“At SGTech in Singapore, we noticed that SMEs are lagging behind on their sustainability journeys,” said Boon Pin. “So, we’ve set up a committee that can help SMEs understand what their sustainability requirements are and what it means for their business, help them get access to resources and generate awareness to enable SMES to start on their sustainability journey”

Government support is also essential. In India, 40% of business managers believe that the government should be doing more to address climate change. And 79% support the provision of subsidies and incentives to businesses for developing renewable energy technology.

Other countries too are prioritising public-private partnerships focused on sustainability.

“New Zealand recently announced a joint government-business venture to accelerate emissions reduction in the agricultural sector,” said Burrell. “We wouldn’t have seen that 2-3 years ago. It shows how urgent the climate crisis has become.”

Technology can show us a way out of the climate emergency

84% of business managers in India noted the importance of technology in achieving net zero targets, with almost six in ten saying the role of technology will be very important.

Cloud computing, for example, can significantly reduce energy consumption, waste, and carbon emissions. Salesforce’s report Trail to Net Zero in India, published in collaboration in Access Partnership predicts that by moving to the cloud, companies in India can cut 2.2 million Mt of CO2 emissions in 2022. Further, if cloud operators use 100% renewable power, then the reduction in emissions can be as high as 60 million Mt between 2022 and 2030.

AI can also be harnessed to address environmental challenges.

“India currently uses AI to detect arsenic in drinking water, as well as to forecast floods and monitor air pollution,” said Saleem. “There’s immense potential for some of these initiatives to be scaled across countries.”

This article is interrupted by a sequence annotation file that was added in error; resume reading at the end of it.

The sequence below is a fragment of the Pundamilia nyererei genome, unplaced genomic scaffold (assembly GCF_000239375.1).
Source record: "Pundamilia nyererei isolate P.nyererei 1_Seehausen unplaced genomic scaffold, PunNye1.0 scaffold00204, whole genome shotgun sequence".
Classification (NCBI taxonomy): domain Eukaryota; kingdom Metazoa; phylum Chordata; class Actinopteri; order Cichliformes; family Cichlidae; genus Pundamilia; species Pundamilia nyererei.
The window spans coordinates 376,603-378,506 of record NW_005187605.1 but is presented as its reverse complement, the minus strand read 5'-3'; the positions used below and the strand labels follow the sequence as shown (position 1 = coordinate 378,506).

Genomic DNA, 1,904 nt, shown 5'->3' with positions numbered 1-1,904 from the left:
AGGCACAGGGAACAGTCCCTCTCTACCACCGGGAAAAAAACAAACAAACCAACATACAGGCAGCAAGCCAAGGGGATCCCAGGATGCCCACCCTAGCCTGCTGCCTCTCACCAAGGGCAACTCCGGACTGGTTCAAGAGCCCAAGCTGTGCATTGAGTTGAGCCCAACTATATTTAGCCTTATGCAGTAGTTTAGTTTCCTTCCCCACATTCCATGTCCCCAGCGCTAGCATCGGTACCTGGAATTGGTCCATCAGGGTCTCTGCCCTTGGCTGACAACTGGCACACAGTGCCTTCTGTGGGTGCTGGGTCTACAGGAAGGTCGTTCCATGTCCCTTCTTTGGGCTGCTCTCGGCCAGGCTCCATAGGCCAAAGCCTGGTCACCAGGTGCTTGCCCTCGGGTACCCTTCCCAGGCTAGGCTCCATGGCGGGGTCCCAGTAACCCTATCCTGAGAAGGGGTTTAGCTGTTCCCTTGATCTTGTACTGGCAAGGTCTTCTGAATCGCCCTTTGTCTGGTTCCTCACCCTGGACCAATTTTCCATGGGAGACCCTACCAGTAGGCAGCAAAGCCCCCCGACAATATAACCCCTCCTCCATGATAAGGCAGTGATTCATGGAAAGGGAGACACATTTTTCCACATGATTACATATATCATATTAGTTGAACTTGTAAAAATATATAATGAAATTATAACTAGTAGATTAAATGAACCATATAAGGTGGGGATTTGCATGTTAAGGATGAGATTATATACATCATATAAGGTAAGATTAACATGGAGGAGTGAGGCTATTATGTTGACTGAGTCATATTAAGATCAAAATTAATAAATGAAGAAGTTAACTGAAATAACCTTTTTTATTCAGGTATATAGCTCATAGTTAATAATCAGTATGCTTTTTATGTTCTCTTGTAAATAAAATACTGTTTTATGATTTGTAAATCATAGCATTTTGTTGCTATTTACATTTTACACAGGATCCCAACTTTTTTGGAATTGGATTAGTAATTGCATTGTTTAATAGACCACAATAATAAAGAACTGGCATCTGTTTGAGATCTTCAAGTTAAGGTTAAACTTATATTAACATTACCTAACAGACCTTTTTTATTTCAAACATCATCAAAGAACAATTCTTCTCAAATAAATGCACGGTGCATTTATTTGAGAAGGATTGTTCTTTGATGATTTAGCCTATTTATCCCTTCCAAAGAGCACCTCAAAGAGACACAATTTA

Meanwhile, in the aviation industry – a top source of greenhouse gas (GHG) globally – GE is helping build a climate-friendly, low carbon footprint future of air-travel,through cutting-edge innovation.

“Thanks to advancements in aerodynamics, engine architecture and materials technology, GE’s and CFM International aircraft engines consume 40% less fuel, and emit 40% less CO2 than engines from the 70s-80s,” said Barathan. “Now, we’re developing the next generation of engine technology based on open fan, hybrid electric, and other innovations that will improve aircraft fuel efficiency by an additional 20%, at least.”

Technology can also be used to improve emissions measurement. For example, Salesforce Net Zero Cloud can capture all your energy usage and emissions data on one platform – so, you can efficiently quantify and lower your carbon footprint across Scope 1, 2, and 3 emissions.

“Digital platforms that track emissions are critical tools in climate change efforts,” said Saleem. “The Trail to Net Zero India report recommends that governments and businesses use these shared platforms to improve data accuracy and transparency.”

Strong and sustained actions make all the difference

While we can’t stop global warming overnight, we can start to move the needle. Here are a few steps to take:

Key Takeaways Infographic

For details on this infographic, please click here.

While the climate crisis may be accelerating, there’s a lot we as businesses can do to change the narrative. From re-orienting our values, to reducing the upstream and downstream impacts of our products, to reporting emissions transparently – every little action counts.

Vivek Abraham

Vivek Abraham is the Regional Director, External Strategy - India & South Asia for Salesforce. In his current capacity, Vivek is responsible for strategic initiatives with key stakeholders, including the government and industry, and is part of the India leadership team. He spearheaded Salesforce's COVID relief efforts in India, helping to bring in three plane-loads of COVID concentrators